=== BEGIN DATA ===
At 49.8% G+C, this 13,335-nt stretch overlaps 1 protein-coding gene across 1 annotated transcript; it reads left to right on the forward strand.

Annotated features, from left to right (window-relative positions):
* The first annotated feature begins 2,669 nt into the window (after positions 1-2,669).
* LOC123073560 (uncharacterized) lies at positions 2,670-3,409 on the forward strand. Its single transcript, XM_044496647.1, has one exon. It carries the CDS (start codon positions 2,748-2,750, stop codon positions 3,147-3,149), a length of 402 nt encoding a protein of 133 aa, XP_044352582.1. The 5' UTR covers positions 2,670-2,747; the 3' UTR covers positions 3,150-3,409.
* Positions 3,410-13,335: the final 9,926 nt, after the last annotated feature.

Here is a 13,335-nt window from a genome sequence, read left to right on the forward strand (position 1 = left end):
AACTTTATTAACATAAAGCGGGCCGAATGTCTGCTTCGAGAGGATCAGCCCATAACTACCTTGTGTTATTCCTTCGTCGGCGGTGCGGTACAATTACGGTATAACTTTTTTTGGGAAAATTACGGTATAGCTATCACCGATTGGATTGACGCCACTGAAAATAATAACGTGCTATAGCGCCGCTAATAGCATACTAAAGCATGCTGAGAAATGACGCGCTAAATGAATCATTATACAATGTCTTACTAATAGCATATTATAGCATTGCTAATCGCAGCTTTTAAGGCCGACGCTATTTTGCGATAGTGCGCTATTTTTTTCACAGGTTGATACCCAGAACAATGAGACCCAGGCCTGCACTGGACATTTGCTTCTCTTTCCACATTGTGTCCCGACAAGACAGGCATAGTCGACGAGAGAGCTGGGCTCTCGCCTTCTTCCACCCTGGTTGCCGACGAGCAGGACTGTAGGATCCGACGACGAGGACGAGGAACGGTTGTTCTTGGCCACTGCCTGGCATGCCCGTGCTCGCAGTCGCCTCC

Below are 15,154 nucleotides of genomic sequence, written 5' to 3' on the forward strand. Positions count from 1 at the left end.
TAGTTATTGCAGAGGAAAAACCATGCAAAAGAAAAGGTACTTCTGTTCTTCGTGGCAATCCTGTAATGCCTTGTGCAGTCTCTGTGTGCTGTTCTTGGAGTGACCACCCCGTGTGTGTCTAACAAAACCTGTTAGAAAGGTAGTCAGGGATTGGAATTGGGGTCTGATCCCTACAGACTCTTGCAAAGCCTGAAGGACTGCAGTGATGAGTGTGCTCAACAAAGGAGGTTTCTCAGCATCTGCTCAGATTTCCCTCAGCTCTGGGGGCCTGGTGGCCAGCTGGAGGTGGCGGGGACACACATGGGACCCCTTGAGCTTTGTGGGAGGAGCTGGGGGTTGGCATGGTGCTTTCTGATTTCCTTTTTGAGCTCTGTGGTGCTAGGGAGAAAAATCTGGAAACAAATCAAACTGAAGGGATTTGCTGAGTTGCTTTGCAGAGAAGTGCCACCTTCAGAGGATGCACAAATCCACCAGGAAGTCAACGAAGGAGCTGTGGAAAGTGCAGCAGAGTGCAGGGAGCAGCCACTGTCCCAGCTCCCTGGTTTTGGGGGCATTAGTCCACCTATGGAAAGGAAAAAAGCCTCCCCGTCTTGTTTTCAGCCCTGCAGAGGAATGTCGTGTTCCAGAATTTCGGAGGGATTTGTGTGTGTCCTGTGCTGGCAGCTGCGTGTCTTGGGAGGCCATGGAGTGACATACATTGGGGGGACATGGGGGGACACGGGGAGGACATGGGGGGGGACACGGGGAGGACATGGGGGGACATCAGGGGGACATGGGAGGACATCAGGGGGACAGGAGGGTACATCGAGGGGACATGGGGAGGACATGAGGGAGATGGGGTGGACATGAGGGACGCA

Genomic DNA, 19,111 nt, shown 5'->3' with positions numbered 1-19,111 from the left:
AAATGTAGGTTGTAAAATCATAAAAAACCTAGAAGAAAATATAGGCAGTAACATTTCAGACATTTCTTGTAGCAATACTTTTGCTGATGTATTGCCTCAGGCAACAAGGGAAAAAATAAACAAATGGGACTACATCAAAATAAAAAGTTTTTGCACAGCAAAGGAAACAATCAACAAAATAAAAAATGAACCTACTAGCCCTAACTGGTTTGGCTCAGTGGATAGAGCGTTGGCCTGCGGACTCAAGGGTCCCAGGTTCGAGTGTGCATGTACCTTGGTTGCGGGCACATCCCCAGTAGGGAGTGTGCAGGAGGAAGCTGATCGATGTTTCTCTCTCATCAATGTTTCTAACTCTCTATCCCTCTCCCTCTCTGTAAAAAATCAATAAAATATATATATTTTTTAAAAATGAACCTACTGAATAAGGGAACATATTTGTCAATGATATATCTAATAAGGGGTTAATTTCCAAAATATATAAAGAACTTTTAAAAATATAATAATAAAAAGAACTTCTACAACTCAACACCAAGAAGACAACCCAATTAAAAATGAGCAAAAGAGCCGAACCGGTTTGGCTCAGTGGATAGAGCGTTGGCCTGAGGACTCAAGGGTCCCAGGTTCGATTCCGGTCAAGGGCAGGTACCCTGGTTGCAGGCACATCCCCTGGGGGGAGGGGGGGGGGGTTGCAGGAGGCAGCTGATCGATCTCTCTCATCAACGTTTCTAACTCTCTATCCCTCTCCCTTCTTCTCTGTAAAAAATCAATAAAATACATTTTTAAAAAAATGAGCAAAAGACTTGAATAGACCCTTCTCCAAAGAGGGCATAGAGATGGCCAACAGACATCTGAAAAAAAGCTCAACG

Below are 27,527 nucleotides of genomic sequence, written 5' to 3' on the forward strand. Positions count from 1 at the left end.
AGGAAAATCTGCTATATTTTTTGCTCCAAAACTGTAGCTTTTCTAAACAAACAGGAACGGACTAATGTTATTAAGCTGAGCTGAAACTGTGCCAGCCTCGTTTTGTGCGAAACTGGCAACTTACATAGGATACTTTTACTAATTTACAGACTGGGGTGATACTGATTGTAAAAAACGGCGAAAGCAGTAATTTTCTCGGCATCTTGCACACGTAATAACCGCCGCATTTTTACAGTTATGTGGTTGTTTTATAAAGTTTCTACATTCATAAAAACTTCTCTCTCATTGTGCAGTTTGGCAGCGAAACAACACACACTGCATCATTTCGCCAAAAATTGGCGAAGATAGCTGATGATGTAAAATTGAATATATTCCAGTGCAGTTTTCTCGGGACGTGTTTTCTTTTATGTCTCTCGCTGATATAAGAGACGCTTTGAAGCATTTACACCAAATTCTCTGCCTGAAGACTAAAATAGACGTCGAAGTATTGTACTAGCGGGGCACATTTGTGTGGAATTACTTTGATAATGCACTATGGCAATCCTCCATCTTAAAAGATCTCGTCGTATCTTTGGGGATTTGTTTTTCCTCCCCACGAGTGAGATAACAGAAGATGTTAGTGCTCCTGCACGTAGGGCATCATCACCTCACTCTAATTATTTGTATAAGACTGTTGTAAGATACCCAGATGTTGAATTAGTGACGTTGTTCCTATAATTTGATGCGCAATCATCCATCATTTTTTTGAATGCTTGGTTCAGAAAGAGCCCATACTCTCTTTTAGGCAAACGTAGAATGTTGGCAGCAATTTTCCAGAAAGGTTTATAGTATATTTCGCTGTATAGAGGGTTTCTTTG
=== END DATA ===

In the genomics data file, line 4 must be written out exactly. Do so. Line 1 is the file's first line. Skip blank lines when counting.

* LOC123073560 (uncharacterized) lies at positions 2,670-3,409 on the forward strand. Its single transcript, XM_044496647.1, has one exon. It carries the CDS (start codon positions 2,748-2,750, stop codon positions 3,147-3,149), a length of 402 nt encoding a protein of 133 aa, XP_044352582.1. The 5' UTR covers positions 2,670-2,747; the 3' UTR covers positions 3,150-3,409.